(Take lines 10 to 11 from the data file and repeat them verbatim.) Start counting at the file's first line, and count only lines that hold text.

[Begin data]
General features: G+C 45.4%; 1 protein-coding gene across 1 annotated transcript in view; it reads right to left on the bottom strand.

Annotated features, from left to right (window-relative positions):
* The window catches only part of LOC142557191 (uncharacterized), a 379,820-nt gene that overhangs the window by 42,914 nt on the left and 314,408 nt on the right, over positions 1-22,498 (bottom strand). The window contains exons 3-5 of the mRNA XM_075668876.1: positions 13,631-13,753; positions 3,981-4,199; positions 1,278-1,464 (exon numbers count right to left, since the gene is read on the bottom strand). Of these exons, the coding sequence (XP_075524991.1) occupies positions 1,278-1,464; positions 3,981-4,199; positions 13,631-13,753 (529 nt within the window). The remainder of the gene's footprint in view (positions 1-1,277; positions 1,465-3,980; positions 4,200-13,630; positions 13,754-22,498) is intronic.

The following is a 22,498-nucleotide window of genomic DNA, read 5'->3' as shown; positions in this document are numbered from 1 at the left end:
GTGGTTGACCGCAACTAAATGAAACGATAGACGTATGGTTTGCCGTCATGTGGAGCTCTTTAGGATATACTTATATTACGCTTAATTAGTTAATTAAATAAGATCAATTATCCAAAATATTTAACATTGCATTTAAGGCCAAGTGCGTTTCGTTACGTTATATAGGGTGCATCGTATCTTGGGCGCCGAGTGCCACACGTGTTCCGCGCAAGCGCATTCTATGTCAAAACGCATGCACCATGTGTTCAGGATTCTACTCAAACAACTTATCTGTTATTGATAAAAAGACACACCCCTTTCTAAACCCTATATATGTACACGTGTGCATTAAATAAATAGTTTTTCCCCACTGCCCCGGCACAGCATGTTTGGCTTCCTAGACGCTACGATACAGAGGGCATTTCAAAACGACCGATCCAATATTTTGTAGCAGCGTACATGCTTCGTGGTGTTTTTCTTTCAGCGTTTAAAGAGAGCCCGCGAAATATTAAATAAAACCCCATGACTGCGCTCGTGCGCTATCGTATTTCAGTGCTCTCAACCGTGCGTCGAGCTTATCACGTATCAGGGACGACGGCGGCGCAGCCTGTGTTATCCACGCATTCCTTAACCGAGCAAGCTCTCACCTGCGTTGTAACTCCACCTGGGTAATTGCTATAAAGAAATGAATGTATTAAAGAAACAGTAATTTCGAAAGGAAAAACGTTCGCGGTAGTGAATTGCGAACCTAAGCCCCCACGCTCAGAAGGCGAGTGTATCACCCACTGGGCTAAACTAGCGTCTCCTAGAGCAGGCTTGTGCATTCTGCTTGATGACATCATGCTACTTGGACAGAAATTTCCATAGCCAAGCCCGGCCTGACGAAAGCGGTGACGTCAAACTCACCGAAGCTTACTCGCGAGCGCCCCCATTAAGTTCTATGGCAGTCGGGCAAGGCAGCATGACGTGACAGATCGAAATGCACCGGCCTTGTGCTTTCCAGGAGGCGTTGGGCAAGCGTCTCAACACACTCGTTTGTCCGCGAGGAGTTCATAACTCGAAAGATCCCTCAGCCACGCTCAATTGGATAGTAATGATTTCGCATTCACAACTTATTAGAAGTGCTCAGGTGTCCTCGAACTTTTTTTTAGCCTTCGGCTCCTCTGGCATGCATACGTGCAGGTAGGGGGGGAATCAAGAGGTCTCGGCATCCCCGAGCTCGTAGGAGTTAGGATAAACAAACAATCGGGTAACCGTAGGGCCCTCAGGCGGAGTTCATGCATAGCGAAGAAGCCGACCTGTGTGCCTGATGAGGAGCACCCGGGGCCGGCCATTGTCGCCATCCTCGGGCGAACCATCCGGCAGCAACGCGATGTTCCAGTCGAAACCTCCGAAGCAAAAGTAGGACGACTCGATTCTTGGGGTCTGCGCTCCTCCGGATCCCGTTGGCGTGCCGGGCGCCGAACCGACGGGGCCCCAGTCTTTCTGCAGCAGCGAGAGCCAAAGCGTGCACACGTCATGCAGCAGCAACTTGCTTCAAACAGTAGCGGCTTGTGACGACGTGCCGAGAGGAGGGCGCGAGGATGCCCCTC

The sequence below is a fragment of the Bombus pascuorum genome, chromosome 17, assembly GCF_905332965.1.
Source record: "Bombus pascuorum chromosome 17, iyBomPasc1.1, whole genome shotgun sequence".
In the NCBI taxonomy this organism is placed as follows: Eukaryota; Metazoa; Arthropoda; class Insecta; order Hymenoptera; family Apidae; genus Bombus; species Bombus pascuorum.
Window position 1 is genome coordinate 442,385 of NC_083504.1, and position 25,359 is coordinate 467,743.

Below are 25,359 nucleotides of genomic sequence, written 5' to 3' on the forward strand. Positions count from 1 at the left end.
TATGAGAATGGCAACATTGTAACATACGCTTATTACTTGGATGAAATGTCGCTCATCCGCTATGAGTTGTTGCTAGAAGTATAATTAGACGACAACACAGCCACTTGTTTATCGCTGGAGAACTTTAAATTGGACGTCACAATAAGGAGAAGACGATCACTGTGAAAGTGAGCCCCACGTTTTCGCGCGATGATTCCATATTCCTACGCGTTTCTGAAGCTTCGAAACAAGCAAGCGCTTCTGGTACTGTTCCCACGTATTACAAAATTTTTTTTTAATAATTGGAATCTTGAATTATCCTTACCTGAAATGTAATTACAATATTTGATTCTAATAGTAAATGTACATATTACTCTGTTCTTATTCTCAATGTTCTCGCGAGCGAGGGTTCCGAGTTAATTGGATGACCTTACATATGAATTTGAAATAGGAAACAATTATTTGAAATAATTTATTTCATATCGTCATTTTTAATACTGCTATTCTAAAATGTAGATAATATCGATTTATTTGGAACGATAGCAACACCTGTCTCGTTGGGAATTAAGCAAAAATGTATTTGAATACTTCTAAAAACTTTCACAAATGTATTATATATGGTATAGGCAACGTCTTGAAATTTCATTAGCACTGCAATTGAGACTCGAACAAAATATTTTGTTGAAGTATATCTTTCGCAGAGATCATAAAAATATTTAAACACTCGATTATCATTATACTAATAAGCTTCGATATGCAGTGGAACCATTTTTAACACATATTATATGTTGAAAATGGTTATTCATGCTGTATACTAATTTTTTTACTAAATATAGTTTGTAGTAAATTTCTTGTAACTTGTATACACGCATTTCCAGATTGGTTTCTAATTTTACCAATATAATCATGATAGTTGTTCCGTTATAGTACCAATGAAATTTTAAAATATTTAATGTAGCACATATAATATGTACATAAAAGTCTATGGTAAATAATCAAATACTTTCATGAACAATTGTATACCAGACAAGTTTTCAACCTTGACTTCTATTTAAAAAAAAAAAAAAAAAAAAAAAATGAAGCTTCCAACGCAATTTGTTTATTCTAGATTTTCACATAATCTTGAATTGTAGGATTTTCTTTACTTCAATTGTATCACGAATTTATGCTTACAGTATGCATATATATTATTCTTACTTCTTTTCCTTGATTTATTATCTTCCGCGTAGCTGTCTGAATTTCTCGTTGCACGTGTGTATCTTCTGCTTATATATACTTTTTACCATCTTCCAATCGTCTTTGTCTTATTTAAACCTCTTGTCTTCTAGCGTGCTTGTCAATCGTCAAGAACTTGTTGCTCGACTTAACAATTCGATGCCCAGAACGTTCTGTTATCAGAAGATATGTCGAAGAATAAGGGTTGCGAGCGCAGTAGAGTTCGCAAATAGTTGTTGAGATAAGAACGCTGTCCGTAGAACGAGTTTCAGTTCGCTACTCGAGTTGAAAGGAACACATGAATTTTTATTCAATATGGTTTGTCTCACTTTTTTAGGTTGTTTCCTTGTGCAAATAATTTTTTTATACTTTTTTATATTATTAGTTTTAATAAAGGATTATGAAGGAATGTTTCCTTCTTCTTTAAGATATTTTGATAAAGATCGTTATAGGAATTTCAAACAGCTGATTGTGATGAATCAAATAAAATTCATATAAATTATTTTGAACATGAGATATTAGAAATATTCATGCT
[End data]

Below are 25,359 nucleotides of genomic sequence, written 5' to 3' on the forward strand. Positions count from 1 at the left end.
TATGAGAATGGCAACATTGTAACATACGCTTATTACTTGGATGAAATGTCGCTCATCCGCTATGAGTTGTTGCTAGAAGTATAATTAGACGACAACACAGCCACTTGTTTATCGCTGGAGAACTTTAAATTGGACGTCACAATAAGGAGAAGACGATCACTGTGAAAGTGAGCCCCACGTTTTCGCGCGATGATTCCATATTCCTACGCGTTTCTGAAGCTTCGAAACAAGCAAGCGCTTCTGGTACTGTTCCCACGTATTACAAAATTTTTTTTTAATAATTGGAATCTTGAATTATCCTTACCTGAAATGTAATTACAATATTTGATTCTAATAGTAAATGTACATATTACTCTGTTCTTATTCTCAATGTTCTCGCGAGCGAGGGTTCCGAGTTAATTGGATGACCTTACATATGAATTTGAAATAGGAAACAATTATTTGAAATAATTTATTTCATATCGTCATTTTTAATACTGCTATTCTAAAATGTAGATAATATCGATTTATTTGGAACGATAGCAACACCTGTCTCGTTGGGAATTAAGCAAAAATGTATTTGAATACTTCTAAAAACTTTCACAAATGTATTATATATGGTATAGGCAACGTCTTGAAATTTCATTAGCACTGCAATTGAGACTCGAACAAAATATTTTGTTGAAGTATATCTTTCGCAGAGATCATAAAAATATTTAAACACTCGATTATCATTATACTAATAAGCTTCGATATGCAGTGGAACCATTTTTAACACATATTATATGTTGAAAATGGTTATTCATGCTGTATACTAATTTTTTTACTAAATATAGTTTGTAGTAAATTTCTTGTAACTTGTATACACGCATTTCCAGATTGGTTTCTAATTTTACCAATATAATCATGATAGTTGTTCCGTTATAGTACCAATGAAATTTTAAAATATTTAATGTAGCACATATAATATGTACATAAAAGTCTATGGTAAATAATCAAATACTTTCATGAACAATTGTATACCAGACAAGTTTTCAACCTTGACTTCTATTTAAAAAAAAAAAAAAAAAAAAAAAATGAAGCTTCCAACGCAATTTGTTTATTCTAGATTTTCACATAATCTTGAATTGTAGGATTTTCTTTACTTCAATTGTATCACGAATTTATGCTTACAGTATGCATATATATTATTCTTACTTCTTTTCCTTGATTTATTATCTTCCGCGTAGCTGTCTGAATTTCTCGTTGCACGTGTGTATCTTCTGCTTATATATACTTTTTACCATCTTCCAATCGTCTTTGTCTTATTTAAACCTCTTGTCTTCTAGCGTGCTTGTCAATCGTCAAGAACTTGTTGCTCGACTTAACAATTCGATGCCCAGAACGTTCTGTTATCAGAAGATATGTCGAAGAATAAGGGTTGCGAGCGCAGTAGAGTTCGCAAATAGTTGTTGAGATAAGAACGCTGTCCGTAGAACGAGTTTCAGTTCGCTACTCGAGTTGAAAGGAACACATGAATTTTTATTCAATATGGTTTGTCTCACTTTTTTAGGTTGTTTCCTTGTGCAAATAATTTTTTTATACTTTTTTATATTATTAGTTTTAATAAAGGATTATGAAGGAATGTTTCCTTCTTCTTTAAGATATTTTGATAAAGATCGTTATAGGAATTTCAAACAGCTGATTGTGATGAATCAAATAAAATTCATATAAATTATTTTGAACATGAGATATTAGAAATATTCATGCT